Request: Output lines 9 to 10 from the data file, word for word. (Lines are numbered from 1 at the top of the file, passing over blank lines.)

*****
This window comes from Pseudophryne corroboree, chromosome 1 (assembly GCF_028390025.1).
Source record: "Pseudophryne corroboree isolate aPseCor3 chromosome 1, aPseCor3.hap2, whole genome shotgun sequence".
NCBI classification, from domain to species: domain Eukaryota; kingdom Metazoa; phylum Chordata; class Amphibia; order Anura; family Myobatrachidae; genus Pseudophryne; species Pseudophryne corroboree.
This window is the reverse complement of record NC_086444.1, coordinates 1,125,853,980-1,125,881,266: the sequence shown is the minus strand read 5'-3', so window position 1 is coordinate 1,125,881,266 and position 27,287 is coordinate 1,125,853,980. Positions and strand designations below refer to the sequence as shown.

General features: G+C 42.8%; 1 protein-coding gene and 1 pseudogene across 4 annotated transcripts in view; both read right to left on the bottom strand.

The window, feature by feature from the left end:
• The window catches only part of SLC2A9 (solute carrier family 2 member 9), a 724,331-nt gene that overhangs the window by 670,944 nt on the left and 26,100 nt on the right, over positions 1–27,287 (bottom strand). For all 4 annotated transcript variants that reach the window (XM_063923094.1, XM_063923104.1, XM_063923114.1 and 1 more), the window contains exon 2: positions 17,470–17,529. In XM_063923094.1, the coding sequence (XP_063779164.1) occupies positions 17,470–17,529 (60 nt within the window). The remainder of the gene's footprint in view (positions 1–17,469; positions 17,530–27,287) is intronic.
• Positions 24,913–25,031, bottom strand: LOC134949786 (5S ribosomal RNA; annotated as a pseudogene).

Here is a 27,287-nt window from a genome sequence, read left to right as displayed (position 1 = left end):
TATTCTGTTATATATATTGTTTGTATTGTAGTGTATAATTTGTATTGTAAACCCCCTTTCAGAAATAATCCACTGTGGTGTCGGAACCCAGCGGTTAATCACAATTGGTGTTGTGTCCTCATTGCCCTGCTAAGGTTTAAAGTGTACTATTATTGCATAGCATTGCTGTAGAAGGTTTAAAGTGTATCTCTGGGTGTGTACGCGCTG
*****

Here is a 27,287-nt window from a genome sequence, read left to right as displayed (position 1 = left end):
TATTCTGTTATATATATTGTTTGTATTGTAGTGTATAATTTGTATTGTAAACCCCCTTTCAGAAATAATCCACTGTGGTGTCGGAACCCAGCGGTTAATCACAATTGGTGTTGTGTCCTCATTGCCCTGCTAAGGTTTAAAGTGTACTATTATTGCATAGCATTGCTGTAGAAGGTTTAAAGTGTATCTCTGGGTGTGTACGCGCTG